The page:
Study: Startups See a Need for Diversity, But Fail to Deliver

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Today, Denver Startup Week ran a panel on diversity among startup founders and employees. The five panelists in the “Startups & Diversity: The Challenges and Opportunities” discussion covered their own experiences in the unconscious biases of startup culture as well as discussed the Colorado-based nonprofits available to assist underserved entrepreneurs.

The panel follows an announcement from JPMorgan Chase & Co. the day before: They will donate $240,000 total in philanthropic grants — $60,000 each to four Colorado nonprofit organizations that assist small businesses and have strong programs for women, minority, and underserved entrepreneurs. Some of these grant recipients will serve on the panel, which is a joint initiative from Chase and Techstars. The four recipients include Accion, The Commons on Champa, Mi Casa Resource Center, and the Path to Entrepreneurship (P2E) Program for Underserved Entrepreneurs in the Boulder County.

In addition, the panel will debuted a report, also from Chase and Techstars, covering 2016 data from 680 founders and executives in tech companies, further solidifying the often poorly understood differences truly faced by minorities and women in the startup world. Here’s a sneak peek at that paper’s biggest data points.

Diversity Need Is Widely Recognized Yet Seldom Addressed

The most fascinating takeaway from the report? That seven in ten founders say diversity is important, yet a mere one in ten startups are “diversity leaders,” a term used in the study to designate the startups with “practices and policies result[ing] in a technical staff that includes a minimum of five women or minorities.”

In other words, the majority of founders recognize the importance of diversity, yet this group rarely reflects the diversity it needs. As the paper puts it:

“Founders of tech startups worldwide believe building a diverse and inclusive organization is highly important. The challenge for these young companies is identifying the most cost-effective methods to attract and retain employees from underrepresented groups.”

Founders acknowledge innovation and problem-solving boosts as results of a diverse workforce: 81 percent of respondents reported “enhanced creativity and innovation.” How can a company create the diversity-friendly environment that spurs this creativity? By looking at the practices of those who were successful at it.

The Solution: Adopt Practices of Diversity Leaders

The leaders in tech diversity share similar habits in four essential areas: 1) hiring practices, 2) training and development; 3) benefits; and 4) management practices. Here’s the paper’s breakdown of each:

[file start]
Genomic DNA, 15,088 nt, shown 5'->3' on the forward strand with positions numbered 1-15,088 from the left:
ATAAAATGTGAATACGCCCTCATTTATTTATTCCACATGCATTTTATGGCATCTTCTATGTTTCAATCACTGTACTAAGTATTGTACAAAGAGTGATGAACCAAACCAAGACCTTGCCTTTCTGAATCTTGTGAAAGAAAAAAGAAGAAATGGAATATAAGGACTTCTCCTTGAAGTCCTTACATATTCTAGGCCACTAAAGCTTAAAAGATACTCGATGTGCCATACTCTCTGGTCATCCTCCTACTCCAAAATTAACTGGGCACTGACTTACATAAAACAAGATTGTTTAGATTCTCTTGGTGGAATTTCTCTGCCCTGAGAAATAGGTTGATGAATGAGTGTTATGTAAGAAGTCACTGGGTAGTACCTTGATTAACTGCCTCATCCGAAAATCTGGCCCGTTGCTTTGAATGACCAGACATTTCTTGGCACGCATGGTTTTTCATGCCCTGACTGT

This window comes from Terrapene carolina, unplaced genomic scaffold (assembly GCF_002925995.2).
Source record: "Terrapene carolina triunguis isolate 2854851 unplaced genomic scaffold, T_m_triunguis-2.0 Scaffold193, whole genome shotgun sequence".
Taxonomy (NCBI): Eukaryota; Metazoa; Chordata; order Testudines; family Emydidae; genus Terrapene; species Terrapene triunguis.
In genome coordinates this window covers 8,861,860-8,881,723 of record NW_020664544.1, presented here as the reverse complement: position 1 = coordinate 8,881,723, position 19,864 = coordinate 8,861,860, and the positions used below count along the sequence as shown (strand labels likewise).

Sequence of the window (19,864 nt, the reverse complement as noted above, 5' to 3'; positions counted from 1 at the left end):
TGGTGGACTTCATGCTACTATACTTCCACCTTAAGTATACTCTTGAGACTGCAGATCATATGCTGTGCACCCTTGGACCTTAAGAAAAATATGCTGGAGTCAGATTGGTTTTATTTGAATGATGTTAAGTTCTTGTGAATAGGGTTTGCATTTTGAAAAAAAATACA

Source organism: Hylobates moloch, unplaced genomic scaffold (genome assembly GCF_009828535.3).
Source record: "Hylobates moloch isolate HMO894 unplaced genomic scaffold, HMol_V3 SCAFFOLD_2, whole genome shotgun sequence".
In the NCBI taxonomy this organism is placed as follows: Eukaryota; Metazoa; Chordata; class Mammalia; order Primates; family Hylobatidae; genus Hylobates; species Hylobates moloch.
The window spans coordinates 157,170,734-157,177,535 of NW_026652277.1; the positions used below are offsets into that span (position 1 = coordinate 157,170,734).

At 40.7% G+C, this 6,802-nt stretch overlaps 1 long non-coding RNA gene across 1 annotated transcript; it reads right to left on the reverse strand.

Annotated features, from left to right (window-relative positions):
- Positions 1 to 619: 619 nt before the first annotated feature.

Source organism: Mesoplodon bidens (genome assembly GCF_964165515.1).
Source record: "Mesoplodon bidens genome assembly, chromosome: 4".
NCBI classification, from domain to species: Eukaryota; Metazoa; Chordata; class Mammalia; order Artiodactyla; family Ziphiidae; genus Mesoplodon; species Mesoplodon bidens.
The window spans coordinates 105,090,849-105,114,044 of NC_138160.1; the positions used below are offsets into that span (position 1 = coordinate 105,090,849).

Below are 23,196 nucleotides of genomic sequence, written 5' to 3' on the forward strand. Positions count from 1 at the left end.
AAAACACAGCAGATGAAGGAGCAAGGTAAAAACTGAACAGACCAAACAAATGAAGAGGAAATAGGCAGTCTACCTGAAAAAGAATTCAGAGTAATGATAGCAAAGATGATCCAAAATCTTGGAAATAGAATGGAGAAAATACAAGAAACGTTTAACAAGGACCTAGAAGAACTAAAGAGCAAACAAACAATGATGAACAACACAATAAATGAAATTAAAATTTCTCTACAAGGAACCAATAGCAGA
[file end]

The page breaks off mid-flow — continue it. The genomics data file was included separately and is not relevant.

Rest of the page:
“Startups classified as ‘Leaders’ are more successful in hiring diverse employees by recruiting in nontraditional venues, such as meetups for women who code, and standardizing the interview process. Leaders also provide programs that benefit all employees—mentoring and leadership training—as well as opportunities for technical professional development. Diversity Leaders follow management policies that reduce bias, including auditing jobs for pay equity and ensuring that measurable steps for promotion are clearly articulated.”

For an actionable version of this advice, consider standardizing your startup’s interview process, using the same questions for each applicant. In addition, as mentioned, consider researching new recruitment venues appropriate to your industry, as well as looking into mentoring programs.

Business Challenges Are Similar

The top five challenges for tech startups? Securing funding, acquiring customers, maintaining a consistent cash flow, and marketing. Minority or female founders cited the same challenges as their counterparts, with just two exceptions.

First, minority men find recruiting qualified employees ten percent harder on average than did all the founders (49 percent vs. 39 percent). Second, finding mentors can be more difficult for those who have fewer role models to seek mentorship from:

“Finding mentors is a greater challenge for women and minority founders. Whereas only 8 percent of non-minority men say finding mentors and advisors is a major business challenge, 19 percent of women and minority founders have difficulty finding advisors for their business.

The takeaway: founders and employees who are minorities or are women face different challenges than their male or non-minority team members. All founders should work to understand these differences in relation to their field in order to benefit from the stronger diversity they need.

To learn more about the report, visit

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Adam is a writer at and has worked as a tech writer, blogger and copy editor for more than a decade. He was a Forbes Contributor on the publishing industry, for which he was named a Digital Book World 2018 award finalist. His work has appeared in publications including Popular Mechanics and IDG Connect, and his art history book on 1970s sci-fi, 'Worlds Beyond Time,' is out from Abrams Books in July 2023. In the meantime, he's hunting down the latest news on VPNs, POS systems, and the future of tech.
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